Packing light is hard- and if your clothes are a bit bigger than average, it can feel 10 times more difficult to stay within a one bag travel style, hand luggage weight limits, and carry-on bag dimensions.
As an expert at packing plus size clothing in ultra-compact luggage, today I’m sharing a little bit about what works and what doesn’t work, plus size packing list essentials, tips for creating and packing a plus-size capsule travel wardrobe, and some recommendations for others trying to jump the same hurdle.
Before I set out to live as a digital nomad in South America, I scoured the Internet for (mostly elusive) plus-size travel clothes and carefully built a plus size capsule wardrobe that could fit in my one-bag luggage allowance and keep me comfortable through a variety of climates.
This packing challenge was especially difficult because I knew I was packing for weather ranging from autumn bluster on the islands off the coast of Patagonia to high noon in the Atacama desert, and dozens of microclimates in between.
For Plus Size Packing Success, Invest in Tech clothing
Spending months living out of a carry-on means either lots of small loads of laundry or making handwashing clothes in a sink part of your daily routine.
I tend towards the latter, and with that in mind, I pack mostly clothing made from high-tech materials. Modern synthetics, like those used in athletic clothing, wick sweat, dry fast, and resist odors- all qualities essential for good travel clothing.
While fluffy sweaters and puffy jackets are warm and cozy, they’re difficult to pack- especially in larger sizes. High-tech materials offer the same warmth without taking up as much space in luggage.
Blend Basics with Statement Pieces in your Plus Size Capsule Wardrobe
I’ve found the secret to living with the same 15 pieces for weeks or months at a time is to mix up classic staples with bolder choices.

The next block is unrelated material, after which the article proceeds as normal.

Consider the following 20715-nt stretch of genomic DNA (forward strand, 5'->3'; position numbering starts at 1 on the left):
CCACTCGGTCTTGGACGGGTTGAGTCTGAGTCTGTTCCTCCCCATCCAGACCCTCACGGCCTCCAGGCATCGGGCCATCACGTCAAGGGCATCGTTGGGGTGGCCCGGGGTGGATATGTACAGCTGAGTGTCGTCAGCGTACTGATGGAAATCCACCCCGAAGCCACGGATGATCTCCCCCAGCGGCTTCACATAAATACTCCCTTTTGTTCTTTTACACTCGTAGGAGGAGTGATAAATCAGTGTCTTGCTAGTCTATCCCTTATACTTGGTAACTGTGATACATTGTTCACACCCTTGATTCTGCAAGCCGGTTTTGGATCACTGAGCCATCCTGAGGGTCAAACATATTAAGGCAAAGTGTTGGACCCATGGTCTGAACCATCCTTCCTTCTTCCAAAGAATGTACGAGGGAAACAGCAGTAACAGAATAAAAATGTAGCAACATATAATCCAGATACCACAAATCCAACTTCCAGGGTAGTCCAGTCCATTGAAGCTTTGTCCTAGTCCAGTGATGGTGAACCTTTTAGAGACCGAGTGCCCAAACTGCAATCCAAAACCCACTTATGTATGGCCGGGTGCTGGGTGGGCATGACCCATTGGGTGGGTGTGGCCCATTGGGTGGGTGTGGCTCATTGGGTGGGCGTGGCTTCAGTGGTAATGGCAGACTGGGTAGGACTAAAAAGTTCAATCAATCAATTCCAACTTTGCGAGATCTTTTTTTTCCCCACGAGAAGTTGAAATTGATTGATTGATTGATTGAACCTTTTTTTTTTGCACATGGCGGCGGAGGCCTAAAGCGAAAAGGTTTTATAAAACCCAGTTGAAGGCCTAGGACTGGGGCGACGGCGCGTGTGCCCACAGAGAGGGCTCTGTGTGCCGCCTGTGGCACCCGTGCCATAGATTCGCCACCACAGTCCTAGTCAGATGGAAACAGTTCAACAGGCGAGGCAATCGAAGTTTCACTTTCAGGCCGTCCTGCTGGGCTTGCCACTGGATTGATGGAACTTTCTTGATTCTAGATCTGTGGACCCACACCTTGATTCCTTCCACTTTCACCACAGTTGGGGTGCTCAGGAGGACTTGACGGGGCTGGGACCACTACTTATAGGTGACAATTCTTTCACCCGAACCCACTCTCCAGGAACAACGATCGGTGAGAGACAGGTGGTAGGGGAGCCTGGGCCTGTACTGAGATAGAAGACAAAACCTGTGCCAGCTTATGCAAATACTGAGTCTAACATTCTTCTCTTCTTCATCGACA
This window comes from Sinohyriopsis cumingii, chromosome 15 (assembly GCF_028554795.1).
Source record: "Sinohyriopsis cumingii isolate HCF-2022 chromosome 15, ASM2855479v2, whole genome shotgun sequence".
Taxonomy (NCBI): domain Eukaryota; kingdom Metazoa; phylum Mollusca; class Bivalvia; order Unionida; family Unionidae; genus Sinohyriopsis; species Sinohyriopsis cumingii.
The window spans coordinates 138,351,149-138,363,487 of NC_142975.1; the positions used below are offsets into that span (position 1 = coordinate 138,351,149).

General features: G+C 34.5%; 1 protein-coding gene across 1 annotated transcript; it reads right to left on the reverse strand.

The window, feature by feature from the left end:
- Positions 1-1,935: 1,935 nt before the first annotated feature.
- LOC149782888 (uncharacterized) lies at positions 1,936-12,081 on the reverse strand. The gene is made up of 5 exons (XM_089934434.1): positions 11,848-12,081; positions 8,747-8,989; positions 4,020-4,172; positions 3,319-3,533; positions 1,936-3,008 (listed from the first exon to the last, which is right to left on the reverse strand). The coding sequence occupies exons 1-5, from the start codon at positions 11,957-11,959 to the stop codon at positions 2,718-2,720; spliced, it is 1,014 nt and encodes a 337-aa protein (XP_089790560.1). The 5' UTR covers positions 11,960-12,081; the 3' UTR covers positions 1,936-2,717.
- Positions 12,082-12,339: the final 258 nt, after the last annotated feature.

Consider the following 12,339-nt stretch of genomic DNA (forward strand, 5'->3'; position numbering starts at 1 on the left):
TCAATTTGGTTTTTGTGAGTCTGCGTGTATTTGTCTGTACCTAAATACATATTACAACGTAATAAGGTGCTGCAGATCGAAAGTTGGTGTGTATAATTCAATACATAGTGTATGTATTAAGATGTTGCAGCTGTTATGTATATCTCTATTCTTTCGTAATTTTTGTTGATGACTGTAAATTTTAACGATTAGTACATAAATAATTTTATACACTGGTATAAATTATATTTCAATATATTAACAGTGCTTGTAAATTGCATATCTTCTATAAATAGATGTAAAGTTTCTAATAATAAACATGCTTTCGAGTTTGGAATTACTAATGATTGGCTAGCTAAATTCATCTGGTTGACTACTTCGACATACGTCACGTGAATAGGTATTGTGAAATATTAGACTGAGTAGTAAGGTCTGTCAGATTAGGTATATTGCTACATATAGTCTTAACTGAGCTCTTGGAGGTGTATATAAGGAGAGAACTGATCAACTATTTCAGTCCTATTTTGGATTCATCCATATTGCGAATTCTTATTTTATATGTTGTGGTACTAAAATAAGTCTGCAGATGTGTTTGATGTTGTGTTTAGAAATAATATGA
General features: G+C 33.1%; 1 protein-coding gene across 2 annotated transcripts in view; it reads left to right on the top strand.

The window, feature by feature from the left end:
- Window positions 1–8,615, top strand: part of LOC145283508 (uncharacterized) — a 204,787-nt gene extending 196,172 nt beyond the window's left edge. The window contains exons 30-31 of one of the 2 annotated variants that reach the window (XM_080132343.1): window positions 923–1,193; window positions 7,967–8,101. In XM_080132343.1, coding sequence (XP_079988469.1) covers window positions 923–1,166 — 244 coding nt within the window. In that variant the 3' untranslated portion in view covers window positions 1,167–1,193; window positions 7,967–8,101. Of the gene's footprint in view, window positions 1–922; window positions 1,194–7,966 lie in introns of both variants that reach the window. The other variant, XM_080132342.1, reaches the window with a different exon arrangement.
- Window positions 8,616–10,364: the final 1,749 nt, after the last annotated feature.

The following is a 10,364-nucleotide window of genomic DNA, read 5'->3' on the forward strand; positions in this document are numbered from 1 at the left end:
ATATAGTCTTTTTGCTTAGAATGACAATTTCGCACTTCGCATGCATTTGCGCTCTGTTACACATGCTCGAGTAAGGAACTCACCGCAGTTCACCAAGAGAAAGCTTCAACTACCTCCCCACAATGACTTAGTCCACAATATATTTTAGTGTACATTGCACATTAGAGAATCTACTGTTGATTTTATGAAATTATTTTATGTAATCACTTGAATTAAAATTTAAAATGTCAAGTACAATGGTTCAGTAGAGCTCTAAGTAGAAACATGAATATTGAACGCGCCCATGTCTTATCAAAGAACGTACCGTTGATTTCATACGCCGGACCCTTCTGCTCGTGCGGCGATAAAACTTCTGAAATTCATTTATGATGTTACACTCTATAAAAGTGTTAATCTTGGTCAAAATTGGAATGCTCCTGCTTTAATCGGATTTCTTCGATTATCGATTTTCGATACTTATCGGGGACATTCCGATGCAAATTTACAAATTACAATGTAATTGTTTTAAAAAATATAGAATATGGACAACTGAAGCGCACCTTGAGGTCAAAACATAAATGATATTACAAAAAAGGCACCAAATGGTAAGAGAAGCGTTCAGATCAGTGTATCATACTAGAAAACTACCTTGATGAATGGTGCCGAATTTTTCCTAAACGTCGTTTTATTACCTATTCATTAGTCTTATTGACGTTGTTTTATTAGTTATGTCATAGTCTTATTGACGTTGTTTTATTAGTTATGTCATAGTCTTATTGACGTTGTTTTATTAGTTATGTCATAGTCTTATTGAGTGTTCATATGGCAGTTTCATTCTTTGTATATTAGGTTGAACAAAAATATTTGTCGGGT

My Best Buy: Columbia’s Silver Ridge shirt (SM-3X)- A high-tech take on a basic Chambray, I love the versatility of this piece. It’s a great lightweight layer for warmer climates or areas with bugs and the ultralight tech fabric blocks UV rays and bug bites, without adding much warmth or weight.
This is my go-to top for hot climates like the Atacama Desert. Like many Columbia brand items, I found the sizing of this piece to be a little inconsistent, so if you aren’t able to try it on in stores (which you likely will not be able to, due to the fact that Columbia’s physical stores do not have inclusive sizing) you may want to order multiple sizes and plan to return shirts that do not fit and flatter.
Leave Jewelry at Home
No matter how long the trip is, I start every international travel adventure with just two items of jewelry: a plain necklace and a modest pair of earrings.
Packing ultralight with jewelry not only helps to fit within my ultralight packing limits, but leaves space for me to purchase handmade jewelry from international markets and artists, which is one of my favorite types of souvenirs.
Pick Dual Use Pajamas
Plus size pajamas can take up a lot of space in luggage, but here’s my secret: a swimsuit!
Wait, no, bear with me…
Years back I bought a two-piece swimsuit with the bottom half of the suit styled as a pair of shorts with a liner (like a fitted version of men’s swimming shorts). I’ve now bought two more swim-short-things for at-home PJ’s. Not only do they pack in a tiny amount of space, but when in use they stretch every-which-way, but never ride up and show more skin that I’m comfortable with. They also dry super fast and if you need a swimsuit, you’ve got a swimsuit.
For a pajama top, I recommend a quick-dry workout tank top- this plus size travel clothing capsule piece can do double duty for exercise, sleeping, layering, or a swimsuit!
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Plus Size Packing: Footwear